Learning from Fellows Farm
Armenian Plum Tomatoes. Mezdi Sweetcorn. Ishikura Spring Onions. Striato Di Napoli Courgettes. Trombetta Squash. These are some of the varieties that you’ll find on your plates at e5 Bakehouse and Poplar Bakehouse this summer. They’re the seeds we sowed in Spring, the plants we’re caring for now, and the fruits/vegetables we’re delivering to our East London restaurants from our market garden in Suffolk this summer. If you’ve visited the e5 bakehouse, you’ll know that we mill our own cereals for baking in our bread. Since 2014, we’ve been growing those grains ourselves as well, and since early 2020 we’ve been growing a lot of our own fruits and vegetables too. Knowing where our food comes from and how it’s being produced has always been important to us, but since we’ve started growing we’ve become even more invested in learning about the journey that our food goes on from field to plate.
And we’re learning a lot. Every day. Whilst we know a huge amount more than when we started farming a few years ago, the experimenting, the failures and the aha! moments keep on coming. Anyone who grows anything will know this; there is always more to learn and always new people to learn from. From our trusty Charles Dowden book, to like minded agroecological farmers on social media; from our peers in the East Anglian Grain Alliance to the people that volunteer their time and share their experiences with us; we are continually informed and influenced by the incredible range of people working towards better food systems across the UK and further afield. So, in the interest of working in the open and sharing as we go, we’re taking a moment to reflect on our learning so far. In this update from Fellows Farm, new team member Melissa speaks to our Founder and Director, Ben, to learn more about what’s happening on the farm…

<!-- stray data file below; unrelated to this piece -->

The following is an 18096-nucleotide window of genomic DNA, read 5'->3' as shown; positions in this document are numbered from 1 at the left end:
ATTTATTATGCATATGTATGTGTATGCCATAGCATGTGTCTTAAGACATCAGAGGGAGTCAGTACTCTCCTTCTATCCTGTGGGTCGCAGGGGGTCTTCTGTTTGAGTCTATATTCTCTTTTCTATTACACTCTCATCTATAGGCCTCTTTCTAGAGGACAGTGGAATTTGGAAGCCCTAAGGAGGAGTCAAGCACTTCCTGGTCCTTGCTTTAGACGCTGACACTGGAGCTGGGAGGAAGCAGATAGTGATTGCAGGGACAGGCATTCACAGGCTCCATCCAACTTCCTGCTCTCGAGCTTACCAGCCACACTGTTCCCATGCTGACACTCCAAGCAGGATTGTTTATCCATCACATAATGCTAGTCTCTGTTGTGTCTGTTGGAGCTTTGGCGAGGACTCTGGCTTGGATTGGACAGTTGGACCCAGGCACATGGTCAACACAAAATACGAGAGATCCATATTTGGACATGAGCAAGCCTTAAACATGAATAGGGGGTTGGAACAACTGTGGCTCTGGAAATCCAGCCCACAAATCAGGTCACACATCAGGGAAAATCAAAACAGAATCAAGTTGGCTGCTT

Q: Fellows Farm has many different elements; there’s the market garden, the vineyard, the lambs and the microbakery. How would you describe the overarching vision for Fellows Farm?
A: In terms of the holistic vision, it’s an evolving concept. Overall, it's about trying to find ways to balance biological diversity with a financially viable business model. The no dig, organic market garden and food production is at the heart of it all, as somewhere around which people can gather to share food, learn about organic growing for their own projects, experience the therapeutic benefits of growing and build connections with others. We are dedicated to making and growing food that is healthy, for ourselves and for the planet, and sharing this process openly with as many people as possible. We’re also utilising the barn and wider farm for events and gatherings; hosting visitors and volunteers; developing new partnerships and collaborating with other local businesses whilst keeping the link with e5. We’re aiming to supply more bakeries and mills with the wheat we grow, as we have done recently with the brilliant Flor Bakery and Hodmedods.
In terms of the grains we’re growing, we’re now experimenting with an under-canopy of clover, with a view to not having to turn the soil. This is a tricky thing to achieve in organic growing, however, hopefully, having a thick enough under-canopy of clover will suppress weeds and fix nitrogen. Then perhaps some form of spring harrowing will break the clover up so it's not completely smothering the wheat seed when it's applied, which is some feedback we’ve had from other farmers who are doing this. Then we’ll either broadcast or drill the wheat directly into that. We’ll also be planting our population wheat (Lys Brun), which has the benefit of being able to adapt to a slightly variable climate and scavenge for nutrients more readily. Then we hope to permanently crop wheat so we have a consistent supply for e5’s bakeries.